We’re all about nailing the fit of our Hannah Dresses! Just as shop bought clothes have been drafted and produced to a "standard" chart of proportions, so too are sewing patterns. Very few people will fit a pattern perfectly right out of the box, so we find it helpful to think of sewing patterns as a jumping off point for limitless possibilities - not only in terms of the design, but crucially in terms of the fit.
The first step in sewing a garment that fits well and feels great, is taking accurate body measurements - sounds obvious, we know, but believe it or not it's where a lot of sewists trip up. Check out our blog post all about how to measure yourself accurately here.
Once you’ve taken your measurements and made up a toile (essentially just a practice run of the bodice made from calico or some other cheap woven fabric to check the fit before you cut into your lovely fashion fabric) if you need to make any bust or dart adjustments you can find plenty of information here!
Full & small bust adjustments for a darted bodice, plus how to move a bust dart (raising or lowering the apex):
Lengthening or shortening the bodice:
Full bicep alteration (for the short sleeve of Variation 1):
Broad back / tight back neckline:
For a more comprehensive guide to fitting and altering bodices, our Bodice Fitting Companion eBook is an absolute must have! Packed with indispensable information, explanations, tips and tutorials, if you find that you often have to make adjustments to your bodice patterns, or you can't quite figure out what or why your bodices aren't fitting you quite right, then the Bodice Fitting Companion is for you!
Sewing your Hannah Dress
The Hannah dress is a lovely simple beginner friendly make. It uses basic construction techniques for a beautifully elegant and easy wearing finish.
We have all the resources you may need, to sew along and finish your Hannah dress in no time.
Darts, shoulder seams and seam finishes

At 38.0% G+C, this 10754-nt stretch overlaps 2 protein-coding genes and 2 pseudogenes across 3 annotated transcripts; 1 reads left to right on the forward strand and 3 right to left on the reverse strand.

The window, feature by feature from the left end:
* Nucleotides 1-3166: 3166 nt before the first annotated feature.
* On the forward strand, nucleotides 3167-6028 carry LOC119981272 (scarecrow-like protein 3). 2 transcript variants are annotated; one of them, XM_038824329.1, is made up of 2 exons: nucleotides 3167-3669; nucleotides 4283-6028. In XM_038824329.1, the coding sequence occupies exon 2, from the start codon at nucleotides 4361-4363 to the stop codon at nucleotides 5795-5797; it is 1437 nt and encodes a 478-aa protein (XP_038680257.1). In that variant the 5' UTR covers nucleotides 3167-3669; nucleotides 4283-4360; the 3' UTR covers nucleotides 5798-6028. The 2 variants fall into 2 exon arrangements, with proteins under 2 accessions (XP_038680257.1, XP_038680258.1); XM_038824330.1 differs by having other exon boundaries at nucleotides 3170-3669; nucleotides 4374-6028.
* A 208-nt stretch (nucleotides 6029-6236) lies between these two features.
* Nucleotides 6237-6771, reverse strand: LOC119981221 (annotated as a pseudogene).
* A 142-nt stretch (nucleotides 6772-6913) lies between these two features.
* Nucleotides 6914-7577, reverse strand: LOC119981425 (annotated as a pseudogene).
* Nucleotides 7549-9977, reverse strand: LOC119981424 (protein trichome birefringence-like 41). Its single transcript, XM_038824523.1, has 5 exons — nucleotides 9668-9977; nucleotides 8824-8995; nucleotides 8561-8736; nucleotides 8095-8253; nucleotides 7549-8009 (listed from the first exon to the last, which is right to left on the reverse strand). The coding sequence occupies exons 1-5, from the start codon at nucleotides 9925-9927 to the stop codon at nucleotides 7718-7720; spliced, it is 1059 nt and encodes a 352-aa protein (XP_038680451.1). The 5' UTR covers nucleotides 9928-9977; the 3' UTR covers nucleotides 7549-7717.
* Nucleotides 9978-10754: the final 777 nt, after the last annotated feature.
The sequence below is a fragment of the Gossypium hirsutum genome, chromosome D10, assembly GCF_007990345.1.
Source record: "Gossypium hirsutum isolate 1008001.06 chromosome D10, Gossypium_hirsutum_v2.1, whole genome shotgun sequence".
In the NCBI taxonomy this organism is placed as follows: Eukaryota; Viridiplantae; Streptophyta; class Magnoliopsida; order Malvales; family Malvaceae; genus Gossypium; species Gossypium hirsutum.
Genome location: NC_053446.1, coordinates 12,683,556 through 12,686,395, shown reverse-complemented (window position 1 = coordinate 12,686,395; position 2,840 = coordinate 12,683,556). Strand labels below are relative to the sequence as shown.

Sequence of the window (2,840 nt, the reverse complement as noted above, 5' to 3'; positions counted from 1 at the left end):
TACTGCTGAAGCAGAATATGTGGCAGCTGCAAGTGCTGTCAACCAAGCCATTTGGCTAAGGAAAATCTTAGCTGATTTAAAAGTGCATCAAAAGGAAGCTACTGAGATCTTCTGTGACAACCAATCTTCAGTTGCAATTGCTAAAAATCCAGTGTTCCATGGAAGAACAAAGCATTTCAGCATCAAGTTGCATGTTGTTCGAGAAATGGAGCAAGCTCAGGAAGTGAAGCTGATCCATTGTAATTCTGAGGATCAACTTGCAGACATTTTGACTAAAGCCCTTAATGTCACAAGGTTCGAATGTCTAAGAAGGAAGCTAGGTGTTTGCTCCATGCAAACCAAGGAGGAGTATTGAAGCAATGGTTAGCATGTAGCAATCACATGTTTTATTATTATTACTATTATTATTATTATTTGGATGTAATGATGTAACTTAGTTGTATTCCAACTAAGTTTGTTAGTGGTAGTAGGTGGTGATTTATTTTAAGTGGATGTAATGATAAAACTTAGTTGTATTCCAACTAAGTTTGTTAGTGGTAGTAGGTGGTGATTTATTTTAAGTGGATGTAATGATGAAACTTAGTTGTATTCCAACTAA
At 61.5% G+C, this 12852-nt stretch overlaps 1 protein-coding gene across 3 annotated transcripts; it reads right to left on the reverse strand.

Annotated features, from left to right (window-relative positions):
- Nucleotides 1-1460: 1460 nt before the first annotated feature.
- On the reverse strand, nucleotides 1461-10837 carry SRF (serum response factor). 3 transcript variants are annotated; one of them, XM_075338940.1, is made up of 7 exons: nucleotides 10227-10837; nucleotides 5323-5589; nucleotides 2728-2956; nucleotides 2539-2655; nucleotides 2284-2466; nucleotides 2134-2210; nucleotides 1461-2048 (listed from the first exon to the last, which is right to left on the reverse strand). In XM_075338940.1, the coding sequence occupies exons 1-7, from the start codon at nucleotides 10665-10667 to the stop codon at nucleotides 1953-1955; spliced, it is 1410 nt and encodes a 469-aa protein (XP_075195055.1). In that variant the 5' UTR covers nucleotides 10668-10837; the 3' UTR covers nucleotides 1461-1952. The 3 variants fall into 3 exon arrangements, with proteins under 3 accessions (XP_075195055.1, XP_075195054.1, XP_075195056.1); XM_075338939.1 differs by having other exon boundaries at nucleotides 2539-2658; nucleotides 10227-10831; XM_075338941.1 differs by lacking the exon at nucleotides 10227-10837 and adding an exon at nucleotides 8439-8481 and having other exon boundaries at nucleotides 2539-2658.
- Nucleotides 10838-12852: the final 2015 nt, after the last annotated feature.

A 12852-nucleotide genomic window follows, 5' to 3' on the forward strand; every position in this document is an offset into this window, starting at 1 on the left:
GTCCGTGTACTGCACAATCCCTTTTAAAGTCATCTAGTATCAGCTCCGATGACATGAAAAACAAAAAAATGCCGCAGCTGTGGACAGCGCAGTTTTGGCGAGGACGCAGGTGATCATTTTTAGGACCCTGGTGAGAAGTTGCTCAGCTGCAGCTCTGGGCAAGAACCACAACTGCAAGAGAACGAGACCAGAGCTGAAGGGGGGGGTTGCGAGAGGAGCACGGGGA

To get you started, we've covered the basic starting steps such as sewing your darts, shoulder seams and discussing different options to neaten your seams in this post we wrote during the Eloise sewalong.
How to make rouleaus
One of the trickier aspects of sewing Hannah that might be new to you if this is one your first dressmaking endeavours is the rouleaus that we use to fasten the dress. They're basically just long strips of fabric that have been sewn right sides together and turned out the right side. You can find our more in depth rouleau tutorial here.
Bias faced neckline
We infinitely prefer a bias faced neckline to a regular facing as it results in a neater finish, no risk of the facing peeping out to the front, AND the bias tape helps to keep the wrap neckline from gaping. We used bias facing for our Eloise dress as well, and you can see that in action in the Eloise sewalong here.
Setting in your sleeve
Setting in a sleeve can be fiddly, and something that beginner sewists tend to put off or avoid altogether! However, with a little practice, sleeves are immensely satisfying, and an excellent lesson in easing fullness - a technique which comes up time and again when sewing slightly more complex garments featuring princess seams, collars and curved seams. See how to set in sleeves here.
Gathering the skirt
In case you hadn't noticed from our patterns, we LOVE a good gathered skirt, and over the years have come to develop a deep appreciation for the process of gathering - really slowing down, using our fingertips to distribute the gathers manually, and seeing them stitched in all their softly feminine glory, to us is just irresistible. They do take practice however, and there are many different techniques to try before you settle on the one that works for you. Check out our posts 3 ways to gather, and the express technique.
Another step that can be done in many different ways, how you finish the hem on your Hannah skirt is entirely up to you. Will you take the time to sew it by hand for a flawlessly invisible finish? Will you go for a straight up double turn, or will you go all out and play around with the fancy stitches on your machine to make a feature out of your hem? So many possibilities... This post we wrote during for the Charlie dress sewalong shows you how to do a basic double turn hem, plus links to some of our other hemming posts, which will give you a solid foundation from which to build and learn from.